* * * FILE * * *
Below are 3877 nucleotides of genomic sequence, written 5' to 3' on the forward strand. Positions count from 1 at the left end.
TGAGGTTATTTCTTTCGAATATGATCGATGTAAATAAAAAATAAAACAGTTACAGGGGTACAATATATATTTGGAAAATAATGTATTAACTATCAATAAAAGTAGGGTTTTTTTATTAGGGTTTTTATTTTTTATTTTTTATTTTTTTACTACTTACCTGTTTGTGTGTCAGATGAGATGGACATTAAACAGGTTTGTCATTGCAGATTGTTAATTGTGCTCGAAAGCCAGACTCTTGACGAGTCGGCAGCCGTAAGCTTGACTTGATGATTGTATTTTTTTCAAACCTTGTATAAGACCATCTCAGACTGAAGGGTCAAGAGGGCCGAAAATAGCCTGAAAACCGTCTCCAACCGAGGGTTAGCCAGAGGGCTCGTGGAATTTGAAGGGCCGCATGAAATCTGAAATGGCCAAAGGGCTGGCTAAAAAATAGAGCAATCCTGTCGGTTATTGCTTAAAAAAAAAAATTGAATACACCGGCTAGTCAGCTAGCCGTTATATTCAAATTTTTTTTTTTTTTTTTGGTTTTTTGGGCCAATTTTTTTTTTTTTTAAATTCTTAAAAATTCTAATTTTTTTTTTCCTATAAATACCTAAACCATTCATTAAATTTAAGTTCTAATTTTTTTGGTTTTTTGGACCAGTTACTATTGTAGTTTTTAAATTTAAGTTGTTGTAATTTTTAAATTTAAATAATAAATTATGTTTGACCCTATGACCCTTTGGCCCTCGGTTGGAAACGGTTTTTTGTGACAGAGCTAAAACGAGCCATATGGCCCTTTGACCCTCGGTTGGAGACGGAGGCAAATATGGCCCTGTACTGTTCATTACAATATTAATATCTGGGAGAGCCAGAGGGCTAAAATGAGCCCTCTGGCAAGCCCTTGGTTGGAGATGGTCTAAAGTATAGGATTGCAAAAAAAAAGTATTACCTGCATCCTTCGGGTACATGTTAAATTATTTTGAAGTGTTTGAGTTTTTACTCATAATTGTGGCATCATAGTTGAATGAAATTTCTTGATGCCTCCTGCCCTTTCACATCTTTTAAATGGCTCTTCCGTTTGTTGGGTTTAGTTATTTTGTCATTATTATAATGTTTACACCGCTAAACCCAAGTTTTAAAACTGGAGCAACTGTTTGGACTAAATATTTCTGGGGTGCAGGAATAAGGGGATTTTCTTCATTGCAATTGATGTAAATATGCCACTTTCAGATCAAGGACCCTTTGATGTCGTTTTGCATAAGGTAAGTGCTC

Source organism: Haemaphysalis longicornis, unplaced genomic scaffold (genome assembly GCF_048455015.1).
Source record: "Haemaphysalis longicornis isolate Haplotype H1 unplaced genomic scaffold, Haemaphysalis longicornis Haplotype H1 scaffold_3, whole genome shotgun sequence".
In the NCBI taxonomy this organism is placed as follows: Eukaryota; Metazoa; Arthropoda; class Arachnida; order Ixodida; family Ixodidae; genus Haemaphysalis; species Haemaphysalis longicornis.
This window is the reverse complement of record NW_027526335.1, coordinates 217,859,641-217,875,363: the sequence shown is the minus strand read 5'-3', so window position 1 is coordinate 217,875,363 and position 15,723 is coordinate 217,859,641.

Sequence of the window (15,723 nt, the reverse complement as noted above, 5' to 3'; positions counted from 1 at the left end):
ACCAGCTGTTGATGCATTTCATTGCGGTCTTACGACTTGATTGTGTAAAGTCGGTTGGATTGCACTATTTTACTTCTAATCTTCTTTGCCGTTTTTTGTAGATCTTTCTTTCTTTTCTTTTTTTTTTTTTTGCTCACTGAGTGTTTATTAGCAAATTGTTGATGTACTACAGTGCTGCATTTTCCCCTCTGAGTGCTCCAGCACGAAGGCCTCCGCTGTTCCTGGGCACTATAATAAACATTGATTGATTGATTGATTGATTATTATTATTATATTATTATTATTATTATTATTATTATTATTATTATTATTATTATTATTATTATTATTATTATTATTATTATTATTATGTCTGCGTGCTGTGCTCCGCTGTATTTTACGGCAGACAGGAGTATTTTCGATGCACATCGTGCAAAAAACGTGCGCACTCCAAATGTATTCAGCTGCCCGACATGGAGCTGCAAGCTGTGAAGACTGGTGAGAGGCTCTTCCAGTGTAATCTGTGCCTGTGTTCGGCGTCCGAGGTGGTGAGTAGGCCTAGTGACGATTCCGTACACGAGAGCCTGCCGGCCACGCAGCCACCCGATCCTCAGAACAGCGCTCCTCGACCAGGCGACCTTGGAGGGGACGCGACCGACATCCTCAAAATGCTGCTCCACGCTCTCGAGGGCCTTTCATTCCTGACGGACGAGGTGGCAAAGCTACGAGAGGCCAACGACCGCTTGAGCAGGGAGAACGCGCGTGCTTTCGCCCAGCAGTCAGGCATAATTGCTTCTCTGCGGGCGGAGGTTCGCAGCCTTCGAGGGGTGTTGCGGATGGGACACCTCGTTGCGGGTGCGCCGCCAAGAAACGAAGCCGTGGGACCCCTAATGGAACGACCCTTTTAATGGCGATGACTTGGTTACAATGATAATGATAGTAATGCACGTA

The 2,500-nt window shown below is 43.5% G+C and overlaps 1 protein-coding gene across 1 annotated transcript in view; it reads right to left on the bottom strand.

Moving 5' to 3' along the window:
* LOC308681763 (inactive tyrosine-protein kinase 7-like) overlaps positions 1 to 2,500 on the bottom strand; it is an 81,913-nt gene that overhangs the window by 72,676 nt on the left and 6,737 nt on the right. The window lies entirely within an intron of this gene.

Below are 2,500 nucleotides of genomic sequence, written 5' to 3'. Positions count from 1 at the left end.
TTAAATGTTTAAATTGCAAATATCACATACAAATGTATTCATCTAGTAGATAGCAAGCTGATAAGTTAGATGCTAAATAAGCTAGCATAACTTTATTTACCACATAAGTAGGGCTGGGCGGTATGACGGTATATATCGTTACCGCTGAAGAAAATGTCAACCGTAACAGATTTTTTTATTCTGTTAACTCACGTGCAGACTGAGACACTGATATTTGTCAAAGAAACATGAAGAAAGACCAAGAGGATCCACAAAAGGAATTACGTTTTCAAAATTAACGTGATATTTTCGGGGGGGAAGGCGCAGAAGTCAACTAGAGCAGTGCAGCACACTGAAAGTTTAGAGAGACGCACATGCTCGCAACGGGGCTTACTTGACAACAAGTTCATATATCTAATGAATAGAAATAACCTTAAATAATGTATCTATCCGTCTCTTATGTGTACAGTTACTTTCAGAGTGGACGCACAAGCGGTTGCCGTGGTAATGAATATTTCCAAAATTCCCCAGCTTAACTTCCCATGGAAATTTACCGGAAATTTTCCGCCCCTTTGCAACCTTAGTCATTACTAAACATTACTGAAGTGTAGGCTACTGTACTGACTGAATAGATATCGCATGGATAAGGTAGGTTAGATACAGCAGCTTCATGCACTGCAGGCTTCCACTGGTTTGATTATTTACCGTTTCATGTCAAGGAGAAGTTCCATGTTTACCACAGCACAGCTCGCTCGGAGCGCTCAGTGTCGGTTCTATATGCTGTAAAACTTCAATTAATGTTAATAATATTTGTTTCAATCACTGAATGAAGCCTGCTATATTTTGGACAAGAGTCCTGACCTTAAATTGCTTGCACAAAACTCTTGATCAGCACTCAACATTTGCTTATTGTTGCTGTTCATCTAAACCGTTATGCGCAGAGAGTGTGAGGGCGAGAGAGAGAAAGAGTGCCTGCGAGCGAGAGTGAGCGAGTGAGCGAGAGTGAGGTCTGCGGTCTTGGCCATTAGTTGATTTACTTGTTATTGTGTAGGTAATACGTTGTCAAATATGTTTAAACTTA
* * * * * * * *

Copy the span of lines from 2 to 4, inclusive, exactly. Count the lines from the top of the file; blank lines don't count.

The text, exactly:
TGAGGTTATTTCTTTCGAATATGATCGATGTAAATAAAAAATAAAACAGTTACAGGGGTACAATATATATTTGGAAAATAATGTATTAACTATCAATAAAAGTAGGGTTTTTTTATTAGGGTTTTTATTTTTTATTTTTTATTTTTTTACTACTTACCTGTTTGTGTGTCAGATGAGATGGACATTAAACAGGTTTGTCATTGCAGATTGTTAATTGTGCTCGAAAGCCAGACTCTTGACGAGTCGGCAGCCGTAAGCTTGACTTGATGATTGTATTTTTTTCAAACCTTGTATAAGACCATCTCAGACTGAAGGGTCAAGAGGGCCGAAAATAGCCTGAAAACCGTCTCCAACCGAGGGTTAGCCAGAGGGCTCGTGGAATTTGAAGGGCCGCATGAAATCTGAAATGGCCAAAGGGCTGGCTAAAAAATAGAGCAATCCTGTCGGTTATTGCTTAAAAAAAAAAATTGAATACACCGGCTAGTCAGCTAGCCGTTATATTCAAATTTTTTTTTTTTTTTTTGGTTTTTTGGGCCAATTTTTTTTTTTTTTAAATTCTTAAAAATTCTAATTTTTTTTTTCCTATAAATACCTAAACCATTCATTAAATTTAAGTTCTAATTTTTTTGGTTTTTTGGACCAGTTACTATTGTAGTTTTTAAATTTAAGTTGTTGTAATTTTTAAATTTAAATAATAAATTATGTTTGACCCTATGACCCTTTGGCCCTCGGTTGGAAACGGTTTTTTGTGACAGAGCTAAAACGAGCCATATGGCCCTTTGACCCTCGGTTGGAGACGGAGGCAAATATGGCCCTGTACTGTTCATTACAATATTAATATCTGGGAGAGCCAGAGGGCTAAAATGAGCCCTCTGGCAAGCCCTTGGTTGGAGATGGTCTAAAGTATAGGATTGCAAAAAAAAAGTATTACCTGCATCCTTCGGGTACATGTTAAATTATTTTGAAGTGTTTGAGTTTTTACTCATAATTGTGGCATCATAGTTGAATGAAATTTCTTGATGCCTCCTGCCCTTTCACATCTTTTAAATGGCTCTTCCGTTTGTTGGGTTTAGTTATTTTGTCATTATTATAATGTTTACACCGCTAAACCCAAGTTTTAAAACTGGAGCAACTGTTTGGACTAAATATTTCTGGGGTGCAGGAATAAGGGGATTTTCTTCATTGCAATTGATGTAAATATGCCACTTTCAGATCAAGGACCCTTTGATGTCGTTTTGCATAAGGTAAGTGCTC

Source organism: Haemaphysalis longicornis, unplaced genomic scaffold (genome assembly GCF_048455015.1).
Source record: "Haemaphysalis longicornis isolate Haplotype H1 unplaced genomic scaffold, Haemaphysalis longicornis Haplotype H1 scaffold_3, whole genome shotgun sequence".